The new research has received substantial independent funding to support translation into clinical trials, according to urologic surgeon Jonathan A. Coleman, MD.

Jonathan A. Coleman

Coleman has spent the past several years studying the novel therapy and will help lead these clinical trials with colleagues Hans Gerdes, MD; Susan Slovin, MD, PhD; and Komal Jhaveri, MD.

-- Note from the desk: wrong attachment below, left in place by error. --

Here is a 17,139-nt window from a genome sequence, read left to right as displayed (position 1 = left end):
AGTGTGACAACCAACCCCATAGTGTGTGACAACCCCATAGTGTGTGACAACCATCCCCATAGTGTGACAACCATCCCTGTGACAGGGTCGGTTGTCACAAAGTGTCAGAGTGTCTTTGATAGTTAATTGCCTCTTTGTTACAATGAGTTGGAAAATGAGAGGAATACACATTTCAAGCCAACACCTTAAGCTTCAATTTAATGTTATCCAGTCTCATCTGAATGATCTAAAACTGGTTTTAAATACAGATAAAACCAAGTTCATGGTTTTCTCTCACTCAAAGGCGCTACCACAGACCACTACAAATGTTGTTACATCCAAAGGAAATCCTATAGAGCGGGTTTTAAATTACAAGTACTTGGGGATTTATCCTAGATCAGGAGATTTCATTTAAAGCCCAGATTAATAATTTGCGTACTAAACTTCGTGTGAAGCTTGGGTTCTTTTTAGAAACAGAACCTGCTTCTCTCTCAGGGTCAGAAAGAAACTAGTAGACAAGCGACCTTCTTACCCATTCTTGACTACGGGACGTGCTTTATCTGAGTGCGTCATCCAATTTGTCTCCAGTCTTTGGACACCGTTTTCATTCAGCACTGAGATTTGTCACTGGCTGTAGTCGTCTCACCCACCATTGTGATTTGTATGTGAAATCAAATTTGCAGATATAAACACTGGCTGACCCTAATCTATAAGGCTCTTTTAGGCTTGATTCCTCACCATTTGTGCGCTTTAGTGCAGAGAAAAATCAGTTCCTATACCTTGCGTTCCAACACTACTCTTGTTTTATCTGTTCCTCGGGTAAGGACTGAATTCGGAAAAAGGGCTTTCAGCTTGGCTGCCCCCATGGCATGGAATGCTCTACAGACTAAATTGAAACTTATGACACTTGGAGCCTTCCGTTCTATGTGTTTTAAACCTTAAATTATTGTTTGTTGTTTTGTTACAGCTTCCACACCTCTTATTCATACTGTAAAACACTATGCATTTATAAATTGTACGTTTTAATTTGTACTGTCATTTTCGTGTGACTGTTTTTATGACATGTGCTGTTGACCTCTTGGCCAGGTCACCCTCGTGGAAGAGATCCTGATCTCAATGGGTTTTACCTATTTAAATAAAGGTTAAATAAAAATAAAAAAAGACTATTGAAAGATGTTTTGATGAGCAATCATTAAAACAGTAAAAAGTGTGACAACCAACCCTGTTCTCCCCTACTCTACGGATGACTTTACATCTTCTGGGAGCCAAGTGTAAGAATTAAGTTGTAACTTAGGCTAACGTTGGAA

HemOnc Today spoke with Coleman about how the research will unfold, as well as the potential of this treatment modality for patients with cancer.

Question: What is photodynamic therapy?